II on mm CUM FAIR [Newspaper Article] — Our Daily Fare — 20 June 1864
II on mm CUM FAIR fYS Saturday the crowd was not so great as ^ on the other days of last week, a circumstance attributable to the difficulty experienced by visitors from abroad reaching their homes after a late stay at the Fair on the last day of the week. We resume our notices of the great departments of the Fair. HORTICULTURAL DEPARTMENT. Next to the Art Gallery there is no more beautiful display than that made in the Horticultural Department, where nature and art have combined to furnish a magnificent exhibition. With many visitors the horticultural display ranks above that presented in the Art Gallery, and we have no reason to quarrel with the decision. Nothing like it has ever been seen in this country, and to all visitors it must be a matter of profound regret that such a fairy creation will soon pass away from sight forever. The visitors upon entering the rotunda have spread out before them a rare display of plants, fruits, and flowers, arranged with faultless skill a...
HOW THE SANITARY IS WORKING IN THE FIELD. [Newspaper Article] — Our Daily Fare — 20 June 1864
HOW THE SANITARY IS WORKING IN THE FIELD. [Letter from Dr. Stciner.] SANITARY COMMISSION, HEADQUARTERS FIELD RELIEF CORFS , Army of Potomac, 12 miles from Richmond, June 6, 1864. MY DEAR MR. STILLIJ:—Our friend JOHNSON suggested that a line from here to you for the Sanitary paper would be acceptable; accordingly, I take the pen and shall try to comply with his suggestion. Separated as we are from the comforts of home and home-life, writing is by no means an easy task, still, what we can do, to show the liberal public who bestow their wealth lavishly on the army, is always freely done. You all know, more or less, what this heroic army has done sinoe the morning of the 6th ultimo; how it braved the deadly fire of the Wilderness, underwent the bloody battles of Spottsylvania, fought at Jericho Crossing, on the North Anna, and, having crossed the Pamunkey, has fought day and night for the reconstruction of our glorious Union and there-establishment of the reign of law and order. I...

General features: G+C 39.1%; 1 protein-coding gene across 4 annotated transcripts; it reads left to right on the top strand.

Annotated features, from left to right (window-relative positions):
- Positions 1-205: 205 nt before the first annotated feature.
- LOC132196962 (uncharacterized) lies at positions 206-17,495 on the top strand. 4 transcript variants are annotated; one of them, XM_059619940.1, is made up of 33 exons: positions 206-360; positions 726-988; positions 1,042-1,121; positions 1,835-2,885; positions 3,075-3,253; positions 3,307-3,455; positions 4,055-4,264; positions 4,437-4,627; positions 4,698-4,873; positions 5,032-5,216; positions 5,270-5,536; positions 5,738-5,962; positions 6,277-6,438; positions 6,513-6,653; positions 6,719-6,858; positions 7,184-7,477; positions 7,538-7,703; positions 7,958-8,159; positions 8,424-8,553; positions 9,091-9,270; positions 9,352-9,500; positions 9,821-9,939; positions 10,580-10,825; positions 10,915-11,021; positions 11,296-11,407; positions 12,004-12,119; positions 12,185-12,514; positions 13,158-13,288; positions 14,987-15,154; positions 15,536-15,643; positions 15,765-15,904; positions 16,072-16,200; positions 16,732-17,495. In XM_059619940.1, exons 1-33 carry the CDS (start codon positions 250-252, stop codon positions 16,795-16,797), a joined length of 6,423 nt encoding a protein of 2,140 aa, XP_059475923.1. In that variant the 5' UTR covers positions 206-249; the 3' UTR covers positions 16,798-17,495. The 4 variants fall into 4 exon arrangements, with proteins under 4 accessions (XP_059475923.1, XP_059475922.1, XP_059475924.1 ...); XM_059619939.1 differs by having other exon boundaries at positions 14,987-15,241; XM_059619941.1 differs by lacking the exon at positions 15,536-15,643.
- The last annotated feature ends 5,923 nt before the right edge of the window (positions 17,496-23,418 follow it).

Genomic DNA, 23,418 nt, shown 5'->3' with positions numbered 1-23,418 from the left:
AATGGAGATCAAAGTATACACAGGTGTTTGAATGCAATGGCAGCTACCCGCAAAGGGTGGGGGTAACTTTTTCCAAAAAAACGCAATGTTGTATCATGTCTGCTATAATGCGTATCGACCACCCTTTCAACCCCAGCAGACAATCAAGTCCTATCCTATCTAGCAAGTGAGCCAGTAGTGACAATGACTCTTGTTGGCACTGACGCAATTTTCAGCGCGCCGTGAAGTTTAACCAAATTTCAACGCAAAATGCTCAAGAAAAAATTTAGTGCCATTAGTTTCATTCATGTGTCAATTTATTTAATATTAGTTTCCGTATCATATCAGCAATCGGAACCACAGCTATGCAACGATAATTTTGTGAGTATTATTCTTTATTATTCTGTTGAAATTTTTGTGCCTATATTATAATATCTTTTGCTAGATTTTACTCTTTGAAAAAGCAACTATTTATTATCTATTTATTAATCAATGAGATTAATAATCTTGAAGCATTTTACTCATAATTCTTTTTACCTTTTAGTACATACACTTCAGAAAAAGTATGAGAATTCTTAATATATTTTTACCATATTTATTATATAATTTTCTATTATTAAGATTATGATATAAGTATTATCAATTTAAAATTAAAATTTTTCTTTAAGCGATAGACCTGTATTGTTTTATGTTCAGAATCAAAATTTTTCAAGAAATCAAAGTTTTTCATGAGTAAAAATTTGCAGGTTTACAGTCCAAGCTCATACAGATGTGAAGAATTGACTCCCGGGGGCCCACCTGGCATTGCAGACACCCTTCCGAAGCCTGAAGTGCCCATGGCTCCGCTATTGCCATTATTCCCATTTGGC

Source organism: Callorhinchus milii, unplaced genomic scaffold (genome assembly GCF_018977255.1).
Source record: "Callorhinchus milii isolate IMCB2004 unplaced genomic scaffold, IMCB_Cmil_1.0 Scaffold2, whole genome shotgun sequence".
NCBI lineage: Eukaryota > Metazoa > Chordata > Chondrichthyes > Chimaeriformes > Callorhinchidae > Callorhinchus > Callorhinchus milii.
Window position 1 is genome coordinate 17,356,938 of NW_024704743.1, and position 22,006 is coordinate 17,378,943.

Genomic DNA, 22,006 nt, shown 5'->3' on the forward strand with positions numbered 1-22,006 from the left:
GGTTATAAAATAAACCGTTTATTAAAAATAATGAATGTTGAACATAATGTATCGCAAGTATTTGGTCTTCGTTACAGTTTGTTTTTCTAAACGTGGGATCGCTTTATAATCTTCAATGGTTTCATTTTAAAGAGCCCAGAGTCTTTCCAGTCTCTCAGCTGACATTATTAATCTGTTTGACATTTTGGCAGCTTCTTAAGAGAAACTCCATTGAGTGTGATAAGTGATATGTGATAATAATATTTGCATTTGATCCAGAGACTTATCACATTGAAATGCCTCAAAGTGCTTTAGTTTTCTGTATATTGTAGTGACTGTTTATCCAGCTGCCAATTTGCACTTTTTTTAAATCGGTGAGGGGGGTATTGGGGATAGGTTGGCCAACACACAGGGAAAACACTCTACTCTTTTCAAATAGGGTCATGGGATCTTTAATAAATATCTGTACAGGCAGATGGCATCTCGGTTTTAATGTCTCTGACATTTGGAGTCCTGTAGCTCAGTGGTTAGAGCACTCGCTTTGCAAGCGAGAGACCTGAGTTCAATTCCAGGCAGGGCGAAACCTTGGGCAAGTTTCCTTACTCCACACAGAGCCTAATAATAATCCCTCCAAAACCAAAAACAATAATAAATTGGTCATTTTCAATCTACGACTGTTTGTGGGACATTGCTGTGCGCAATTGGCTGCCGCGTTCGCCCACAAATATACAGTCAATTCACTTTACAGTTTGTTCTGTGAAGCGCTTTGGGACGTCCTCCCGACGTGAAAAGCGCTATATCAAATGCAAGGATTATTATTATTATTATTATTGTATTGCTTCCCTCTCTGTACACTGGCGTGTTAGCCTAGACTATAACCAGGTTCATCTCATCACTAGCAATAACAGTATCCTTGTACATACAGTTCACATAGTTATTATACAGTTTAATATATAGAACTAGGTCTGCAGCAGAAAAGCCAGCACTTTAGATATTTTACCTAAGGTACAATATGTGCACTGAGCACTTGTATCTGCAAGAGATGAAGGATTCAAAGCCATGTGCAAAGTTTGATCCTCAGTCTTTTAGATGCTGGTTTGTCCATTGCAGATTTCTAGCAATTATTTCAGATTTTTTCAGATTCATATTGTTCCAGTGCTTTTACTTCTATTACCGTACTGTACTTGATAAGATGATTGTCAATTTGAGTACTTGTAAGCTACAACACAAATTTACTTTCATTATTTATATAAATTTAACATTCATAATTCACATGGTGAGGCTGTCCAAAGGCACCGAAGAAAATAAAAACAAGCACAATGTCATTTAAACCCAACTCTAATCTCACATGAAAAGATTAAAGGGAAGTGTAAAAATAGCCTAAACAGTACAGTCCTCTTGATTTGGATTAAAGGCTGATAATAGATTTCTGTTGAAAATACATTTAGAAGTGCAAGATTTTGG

THE 8AJTITABY COMMISSION [Newspaper Article] — Our Daily Fare — 21 June 1864
THE 8AJTITABY COMMISSION ITS ORIGIN—ITS OBJECTS AND ITS WOKK—NO. 8. [BY W. V. MoKEAN.] In this last of our series of articles on the Sanitary Commission, it is our purpose to describe in a cursory manner the organization, the means, and the work of the Commission. At the oommenoement of the present year the Board was composed of twenty gentlemen, as follows: Rev. H. W. Bellows, D.D., President. A. 1). Bache, LL.D., Vice President. O. T. Strong, Treasurer. Ellslia Harris, M. D. J. S. Newberry, M. D. W. H. Van Buren, M. D. Bt. Kev. T. M. Clarke. G. W. Cullom, U. S. Army. Hon! R. W. Burnett. A. E. Phlras, U. S. Army. Hon. Hark Skinner. R C. Wood, U. 8. Army. Hon. Joseph Holt. W. Gibbs, M. D. Horace Binney, Jr., Esq, S. G. Howe, M. D. Rev. J. N. Heywood, 0. R. Agnew, M. D., J. Huntington Walcott, Esq. Prof. Fairman Rogers. Aoting in conjunction with the Board were the following offioers: J. Foster Jenkins, M. D. Secretary. J. S. Newberry, M. D., J. N. Douglas, M.D., and F. N. Kn...